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NEW YORK, Aug 1 (Reuters) - A year ago, Alcoa Inc AA.N brought Seimens Chief Executive Klaus Kleinfeld across the Atlantic to take the helm of the U.S. aluminum giant.
This week, his baggage arrived.
The 50-year-old German native is among 11 former Siemens AG SIEGn.DE executives from whom the engineering company said it will seek damages for presiding over an organization that is suspected of paying billions in bribes to win business around the globe.
That move by Siemens followed a court’s decision this week to fine a former company telecoms sales manager, Reinhard Siekaczek, $170,000 and impose a two-year suspended prison sentence for what the judge said was his role in helping run a slush fund to “grease palms for business.”
The Siemens bribery allegations had been swirling before Alcoa hired Kleinfeld as president and chief operating officer, and appeared to be a key reason why Kleinfeld left his job as the German company’s CEO, a job he held only since 2005. He was named CEO of Alcoa in May.
In a Friday memo to Alcoa employees that was obtained by Reuters, Chairman and former CEO Alain Belda and Kleinfeld moved to reassure workers the Seimens issue would not affect Alcoa or Kleinfeld’s future there.
Kleinfeld was not available for comment, a spokesman said.
Alcoa conducted its own legal review of two separate investigations commissioned by Siemens and found that Klaus had handled the matter well, Belda wrote.
“He chose to be the first person investigated and, at the same time, kept the company focused on delivering better performance,” Belda wrote.
German prosecutors have denied reports they planned to question Kleinfeld on the bribery scandal, but the issue puts a cloud over him as the company navigates the global metals and mining market that is a swirl with mergers and acquisitions.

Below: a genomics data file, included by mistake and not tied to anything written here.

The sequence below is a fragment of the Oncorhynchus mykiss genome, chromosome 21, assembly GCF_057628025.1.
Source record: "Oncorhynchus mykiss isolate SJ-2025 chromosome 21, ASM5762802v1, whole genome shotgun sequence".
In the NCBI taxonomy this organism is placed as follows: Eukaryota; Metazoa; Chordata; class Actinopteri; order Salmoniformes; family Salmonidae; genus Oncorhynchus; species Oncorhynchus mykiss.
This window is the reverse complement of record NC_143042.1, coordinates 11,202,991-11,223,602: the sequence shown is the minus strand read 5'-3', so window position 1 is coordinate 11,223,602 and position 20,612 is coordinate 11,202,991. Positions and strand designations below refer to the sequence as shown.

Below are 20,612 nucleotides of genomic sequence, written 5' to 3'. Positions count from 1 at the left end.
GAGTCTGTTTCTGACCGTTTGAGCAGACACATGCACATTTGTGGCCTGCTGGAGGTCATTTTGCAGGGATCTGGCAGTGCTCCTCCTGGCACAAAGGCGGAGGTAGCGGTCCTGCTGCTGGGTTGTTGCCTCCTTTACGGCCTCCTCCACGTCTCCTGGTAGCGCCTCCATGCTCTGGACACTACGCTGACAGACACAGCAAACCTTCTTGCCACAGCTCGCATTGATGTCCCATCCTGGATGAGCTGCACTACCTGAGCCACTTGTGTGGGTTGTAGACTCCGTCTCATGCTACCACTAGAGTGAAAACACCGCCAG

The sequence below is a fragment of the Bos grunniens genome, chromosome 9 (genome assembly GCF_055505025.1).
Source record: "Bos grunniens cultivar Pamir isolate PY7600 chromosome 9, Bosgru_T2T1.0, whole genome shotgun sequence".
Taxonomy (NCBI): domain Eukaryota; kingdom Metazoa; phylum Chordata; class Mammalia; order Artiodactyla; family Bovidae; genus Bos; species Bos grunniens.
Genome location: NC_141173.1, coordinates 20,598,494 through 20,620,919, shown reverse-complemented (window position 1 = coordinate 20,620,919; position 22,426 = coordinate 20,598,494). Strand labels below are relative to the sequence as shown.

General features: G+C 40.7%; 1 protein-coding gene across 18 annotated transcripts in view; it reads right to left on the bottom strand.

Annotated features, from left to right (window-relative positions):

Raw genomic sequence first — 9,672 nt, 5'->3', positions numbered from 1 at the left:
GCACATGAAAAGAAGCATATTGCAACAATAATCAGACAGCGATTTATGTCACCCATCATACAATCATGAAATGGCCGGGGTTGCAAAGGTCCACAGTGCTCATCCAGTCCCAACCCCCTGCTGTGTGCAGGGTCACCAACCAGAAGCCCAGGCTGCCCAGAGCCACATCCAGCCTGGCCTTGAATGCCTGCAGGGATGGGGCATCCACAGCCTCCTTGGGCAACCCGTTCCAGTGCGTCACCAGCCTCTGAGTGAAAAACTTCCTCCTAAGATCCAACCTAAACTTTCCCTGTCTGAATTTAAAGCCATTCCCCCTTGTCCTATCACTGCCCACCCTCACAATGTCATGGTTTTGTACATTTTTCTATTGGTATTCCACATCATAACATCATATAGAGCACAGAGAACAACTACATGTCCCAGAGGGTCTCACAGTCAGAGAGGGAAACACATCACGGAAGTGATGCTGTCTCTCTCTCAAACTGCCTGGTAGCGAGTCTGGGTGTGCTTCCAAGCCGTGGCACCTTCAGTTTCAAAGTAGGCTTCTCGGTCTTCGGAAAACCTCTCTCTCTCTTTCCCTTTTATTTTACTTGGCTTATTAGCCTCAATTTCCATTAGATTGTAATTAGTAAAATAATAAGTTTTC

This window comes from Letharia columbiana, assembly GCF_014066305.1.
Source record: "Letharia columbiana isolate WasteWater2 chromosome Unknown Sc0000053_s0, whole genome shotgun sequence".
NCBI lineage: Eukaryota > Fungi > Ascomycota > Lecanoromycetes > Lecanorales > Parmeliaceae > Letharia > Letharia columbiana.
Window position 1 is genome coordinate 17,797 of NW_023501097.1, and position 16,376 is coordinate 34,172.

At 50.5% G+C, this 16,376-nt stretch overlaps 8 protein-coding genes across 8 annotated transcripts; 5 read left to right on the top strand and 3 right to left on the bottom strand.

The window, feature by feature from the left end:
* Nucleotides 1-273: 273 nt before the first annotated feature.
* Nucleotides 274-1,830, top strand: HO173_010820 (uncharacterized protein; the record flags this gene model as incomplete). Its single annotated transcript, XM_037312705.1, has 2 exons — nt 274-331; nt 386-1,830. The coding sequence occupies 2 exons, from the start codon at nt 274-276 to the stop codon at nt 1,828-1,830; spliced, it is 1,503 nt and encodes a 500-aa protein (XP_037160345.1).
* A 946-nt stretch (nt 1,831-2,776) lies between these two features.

“Clearly this is a distraction for Mr. Kleinfeld,” said Howard Sherman, CEO of governance research firm GovernanceMetrics.
“The irony is that Alcoa itself is subject to a U.S. government investigation. Call that bad karma,” he said.
In May, the U.S. Department of Justice said it would investigate whether Alcoa committed fraud and bribery in relations with customer Aluminum Bahrain B.S.C., also called Alba.
UNDER THE MICROSCOPE
Kleinfeld’s situation in Germany warrants close observation, experts said, but it was still too soon to say whether the Siemens problems would drag him down.
“There are two ways (for Alcoa) to deal with this,” said Joseph Carcello, co-founder of University of Tennessee’s Corporate Governance Center. “Circle the wagons and hunker down for a battle, or the other approach, if there’s even a whiff of wrongdoing ... you’re gone.”
“But just to cut the guy loose just because there’s an investigation, I don’t think that’s fair,” he added.
Alcoa’s shares have not suffered because of the issues around Kleinfeld, though they are down 11 percent so far this year. That’s better than the Standard & Poor’s 500, which is off more than 14 percent over the same period.
Analysts remain positive on the stock, with 11 of 17 forecasters rating it “buy” or “outperform,” largely due to the strong fundamentals in the global aluminum market, and hedge fund Highfields Capital Management said it may boost its 2 percent stake to as much as 8 percent.
Still, some experts said despite the company’s assurances that the Alcoa board was on top of the issue, allegations against a top executive should merit a look by an independent eye.
“Because it’s the CEO, the board cannot solely rely on what they get from the insiders. They need to go outside to get advice,” said Paul Lapides, director of the corporate governance center at Kennesaw State University.
And with several scandals in recent years that have rocked boardrooms, directors are increasingly sensitive to criticisms that they are not keeping close tabs on their management.
“We’re in an era of increased focus on corporate governance. Boards themselves are very risk averse,” said Nell Minow, editor and co-founder of The Corporate Library.
“If (board members) are not active before they all get on the phone to their lawyers, they will be when they get off the phone.” (Editing by Leslie Gevirtz)
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